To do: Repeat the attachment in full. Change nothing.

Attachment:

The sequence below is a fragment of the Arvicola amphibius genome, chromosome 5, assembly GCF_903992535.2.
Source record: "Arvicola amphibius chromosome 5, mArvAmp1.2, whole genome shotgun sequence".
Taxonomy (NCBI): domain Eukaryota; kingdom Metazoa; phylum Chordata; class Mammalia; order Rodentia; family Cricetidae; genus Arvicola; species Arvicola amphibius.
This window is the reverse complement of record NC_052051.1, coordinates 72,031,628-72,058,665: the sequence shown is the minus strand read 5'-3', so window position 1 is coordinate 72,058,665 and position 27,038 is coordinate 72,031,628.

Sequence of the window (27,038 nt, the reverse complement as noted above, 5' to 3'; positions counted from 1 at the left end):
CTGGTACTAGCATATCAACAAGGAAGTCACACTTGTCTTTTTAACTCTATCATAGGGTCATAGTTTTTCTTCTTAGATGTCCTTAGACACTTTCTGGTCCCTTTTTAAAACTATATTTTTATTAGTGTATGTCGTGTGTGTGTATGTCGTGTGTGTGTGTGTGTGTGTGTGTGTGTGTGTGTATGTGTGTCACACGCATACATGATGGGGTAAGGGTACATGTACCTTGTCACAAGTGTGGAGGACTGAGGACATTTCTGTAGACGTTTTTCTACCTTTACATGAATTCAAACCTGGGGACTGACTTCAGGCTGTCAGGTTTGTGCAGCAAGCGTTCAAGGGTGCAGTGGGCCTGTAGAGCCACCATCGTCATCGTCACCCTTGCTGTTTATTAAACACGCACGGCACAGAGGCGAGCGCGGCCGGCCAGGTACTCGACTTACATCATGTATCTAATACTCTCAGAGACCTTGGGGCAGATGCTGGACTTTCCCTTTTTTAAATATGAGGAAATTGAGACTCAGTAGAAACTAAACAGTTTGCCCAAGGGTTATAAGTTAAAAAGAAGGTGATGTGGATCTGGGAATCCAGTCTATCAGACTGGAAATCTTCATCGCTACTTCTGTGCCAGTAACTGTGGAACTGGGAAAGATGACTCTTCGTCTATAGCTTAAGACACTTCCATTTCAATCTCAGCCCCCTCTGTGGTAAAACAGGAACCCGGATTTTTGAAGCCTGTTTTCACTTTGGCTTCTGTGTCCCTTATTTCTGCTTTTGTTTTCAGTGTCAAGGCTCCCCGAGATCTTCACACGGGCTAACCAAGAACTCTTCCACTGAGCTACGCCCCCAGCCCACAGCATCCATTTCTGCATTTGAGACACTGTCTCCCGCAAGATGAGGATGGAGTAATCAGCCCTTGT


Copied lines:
The sequence below is a fragment of the Arvicola amphibius genome, chromosome 5, assembly GCF_903992535.2.
Source record: "Arvicola amphibius chromosome 5, mArvAmp1.2, whole genome shotgun sequence".
Taxonomy (NCBI): domain Eukaryota; kingdom Metazoa; phylum Chordata; class Mammalia; order Rodentia; family Cricetidae; genus Arvicola; species Arvicola amphibius.
This window is the reverse complement of record NC_052051.1, coordinates 72,031,628-72,058,665: the sequence shown is the minus strand read 5'-3', so window position 1 is coordinate 72,058,665 and position 27,038 is coordinate 72,031,628.

Sequence of the window (27,038 nt, the reverse complement as noted above, 5' to 3'; positions counted from 1 at the left end):
CTGGTACTAGCATATCAACAAGGAAGTCACACTTGTCTTTTTAACTCTATCATAGGGTCATAGTTTTTCTTCTTAGATGTCCTTAGACACTTTCTGGTCCCTTTTTAAAACTATATTTTTATTAGTGTATGTCGTGTGTGTGTATGTCGTGTGTGTGTGTGTGTGTGTGTGTGTGTGTGTGTATGTGTGTCACACGCATACATGATGGGGTAAGGGTACATGTACCTTGTCACAAGTGTGGAGGACTGAGGACATTTCTGTAGACGTTTTTCTACCTTTACATGAATTCAAACCTGGGGACTGACTTCAGGCTGTCAGGTTTGTGCAGCAAGCGTTCAAGGGTGCAGTGGGCCTGTAGAGCCACCATCGTCATCGTCACCCTTGCTGTTTATTAAACACGCACGGCACAGAGGCGAGCGCGGCCGGCCAGGTACTCGACTTACATCATGTATCTAATACTCTCAGAGACCTTGGGGCAGATGCTGGACTTTCCCTTTTTTAAATATGAGGAAATTGAGACTCAGTAGAAACTAAACAGTTTGCCCAAGGGTTATAAGTTAAAAAGAAGGTGATGTGGATCTGGGAATCCAGTCTATCAGACTGGAAATCTTCATCGCTACTTCTGTGCCAGTAACTGTGGAACTGGGAAAGATGACTCTTCGTCTATAGCTTAAGACACTTCCATTTCAATCTCAGCCCCCTCTGTGGTAAAACAGGAACCCGGATTTTTGAAGCCTGTTTTCACTTTGGCTTCTGTGTCCCTTATTTCTGCTTTTGTTTTCAGTGTCAAGGCTCCCCGAGATCTTCACACGGGCTAACCAAGAACTCTTCCACTGAGCTACGCCCCCAGCCCACAGCATCCATTTCTGCATTTGAGACACTGTCTCCCGCAAGATGAGGATGGAGTAATCAGCCCTTGT